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This totally sounds like a bug to me, because my subnet mask and IP address should be valid by all accounts.

My ISP has assigned me a fixed IP address of, with a subnet mask of Which sounds about right, because we're trying to set up a router with a /31 network - just 4 ip addresses.

But when I try to set this IP and netmask up in Windows XP, I get the following error:

"The combination of IP address and subnet mask are invalid. All of the bits in the host address portion of the IP address are set to 0."

But they're not all set to 0. That would be a subnet mask of Even then, that too is a valid subnet mask, consisting of a network of 1 IP address.

Is there a way around this? A registry hack maybe?

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In one place you say in another you say /31. These are two different things. My assumption in my answer is that you meant, which is /30. – MDMarra Jun 9 '10 at 17:07
You're right. I was looking at the wrong line on my subnet table. :) – Ernie Dunbar Jun 9 '10 at 17:10

The first address in a network is not valid for a host, as it is used to identify the network. breaks down like this - Network identifier - not usable for a host - OK to be used by a host - OK to be used by a host - Broadcast address for network - Not usable for a host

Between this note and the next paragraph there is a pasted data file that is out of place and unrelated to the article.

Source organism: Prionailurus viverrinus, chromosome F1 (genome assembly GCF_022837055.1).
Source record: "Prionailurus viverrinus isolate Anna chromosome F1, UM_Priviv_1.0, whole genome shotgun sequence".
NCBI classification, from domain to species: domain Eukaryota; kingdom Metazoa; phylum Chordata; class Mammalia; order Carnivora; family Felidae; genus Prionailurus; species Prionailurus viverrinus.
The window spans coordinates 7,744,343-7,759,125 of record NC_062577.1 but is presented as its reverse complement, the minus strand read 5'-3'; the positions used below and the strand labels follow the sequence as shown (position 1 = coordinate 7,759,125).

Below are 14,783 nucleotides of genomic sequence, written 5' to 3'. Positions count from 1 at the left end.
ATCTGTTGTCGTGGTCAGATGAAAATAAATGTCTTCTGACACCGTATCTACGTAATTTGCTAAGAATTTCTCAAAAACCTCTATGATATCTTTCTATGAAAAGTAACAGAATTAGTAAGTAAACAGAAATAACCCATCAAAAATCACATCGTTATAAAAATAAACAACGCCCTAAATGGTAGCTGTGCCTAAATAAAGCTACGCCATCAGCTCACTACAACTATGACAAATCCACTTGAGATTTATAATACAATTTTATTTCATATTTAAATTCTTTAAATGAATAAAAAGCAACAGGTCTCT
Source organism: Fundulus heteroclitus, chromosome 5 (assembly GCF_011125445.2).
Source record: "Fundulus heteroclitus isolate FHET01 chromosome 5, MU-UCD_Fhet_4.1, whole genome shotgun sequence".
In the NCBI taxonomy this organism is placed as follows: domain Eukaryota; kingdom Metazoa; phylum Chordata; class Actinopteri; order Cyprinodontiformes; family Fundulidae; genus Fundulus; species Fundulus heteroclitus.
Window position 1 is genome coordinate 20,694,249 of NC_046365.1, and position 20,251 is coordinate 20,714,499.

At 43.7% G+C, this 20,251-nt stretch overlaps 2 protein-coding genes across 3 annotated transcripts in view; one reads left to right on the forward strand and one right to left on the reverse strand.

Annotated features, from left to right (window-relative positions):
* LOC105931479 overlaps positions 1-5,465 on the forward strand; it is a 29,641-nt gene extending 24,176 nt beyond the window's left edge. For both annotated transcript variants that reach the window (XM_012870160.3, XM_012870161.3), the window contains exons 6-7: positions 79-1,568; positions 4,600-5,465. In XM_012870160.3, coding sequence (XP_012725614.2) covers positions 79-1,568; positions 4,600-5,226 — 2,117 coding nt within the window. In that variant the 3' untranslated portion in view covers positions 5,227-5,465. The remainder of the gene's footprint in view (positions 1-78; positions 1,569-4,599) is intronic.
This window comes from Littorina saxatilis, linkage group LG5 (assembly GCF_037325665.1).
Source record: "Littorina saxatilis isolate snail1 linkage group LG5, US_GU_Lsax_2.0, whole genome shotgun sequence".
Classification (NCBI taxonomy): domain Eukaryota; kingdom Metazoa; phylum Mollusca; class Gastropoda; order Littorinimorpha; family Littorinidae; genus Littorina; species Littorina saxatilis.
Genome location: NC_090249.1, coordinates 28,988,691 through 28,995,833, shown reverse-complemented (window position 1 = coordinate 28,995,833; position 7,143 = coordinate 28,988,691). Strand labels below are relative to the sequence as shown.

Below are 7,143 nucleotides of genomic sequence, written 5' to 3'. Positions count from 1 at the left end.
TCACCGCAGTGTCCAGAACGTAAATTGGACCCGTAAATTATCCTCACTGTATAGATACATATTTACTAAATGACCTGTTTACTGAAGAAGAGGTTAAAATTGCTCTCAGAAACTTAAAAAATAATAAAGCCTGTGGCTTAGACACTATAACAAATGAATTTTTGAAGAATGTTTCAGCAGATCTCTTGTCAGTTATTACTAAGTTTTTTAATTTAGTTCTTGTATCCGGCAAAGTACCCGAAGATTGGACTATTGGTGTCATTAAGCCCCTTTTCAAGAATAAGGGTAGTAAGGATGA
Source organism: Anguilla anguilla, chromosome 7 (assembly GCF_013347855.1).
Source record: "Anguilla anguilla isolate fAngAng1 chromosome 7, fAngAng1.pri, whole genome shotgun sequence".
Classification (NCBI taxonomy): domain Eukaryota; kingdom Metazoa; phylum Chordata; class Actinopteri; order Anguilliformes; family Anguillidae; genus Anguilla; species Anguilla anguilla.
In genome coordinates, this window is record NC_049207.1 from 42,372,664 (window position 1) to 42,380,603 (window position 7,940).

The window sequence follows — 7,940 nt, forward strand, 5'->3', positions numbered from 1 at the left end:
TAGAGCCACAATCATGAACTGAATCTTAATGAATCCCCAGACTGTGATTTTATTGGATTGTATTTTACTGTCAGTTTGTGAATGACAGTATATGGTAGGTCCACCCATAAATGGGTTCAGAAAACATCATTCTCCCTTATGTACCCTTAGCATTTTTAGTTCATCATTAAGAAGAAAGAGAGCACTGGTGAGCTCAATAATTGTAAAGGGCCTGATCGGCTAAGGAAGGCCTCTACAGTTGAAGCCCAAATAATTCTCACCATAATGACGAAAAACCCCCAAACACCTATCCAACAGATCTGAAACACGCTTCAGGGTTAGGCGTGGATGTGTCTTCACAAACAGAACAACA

In reality, you only have 2 usable addresses. I bet if you set the IP to a valid host address, you will have no issues.

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@ qq disagrees with you there. With the 252 subnet, there are only two host addresses avialable – Sarge Jun 9 '10 at 17:14
@Sarge - He edited very quickly after posting that. Or should I saw he edited very quackly :). Good thing you can't downvote a comment, I'd lose a ton of rep for that awful joke – MDMarra Jun 9 '10 at 17:18
@Sarge, typically the high end of the IP range is used for the IP broadcast address. – heavyd Jun 9 '10 at 17:22
@heavyd - I don't see Sarge saying anything to the contrary. Did I miss something? – MDMarra Jun 9 '10 at 18:01

From my Subnet Calculator / Planner - CIDR = 30 Mask =

The ability to use the 0 address, in this case, is implemention dependent. See Cisco Subnet Zero.

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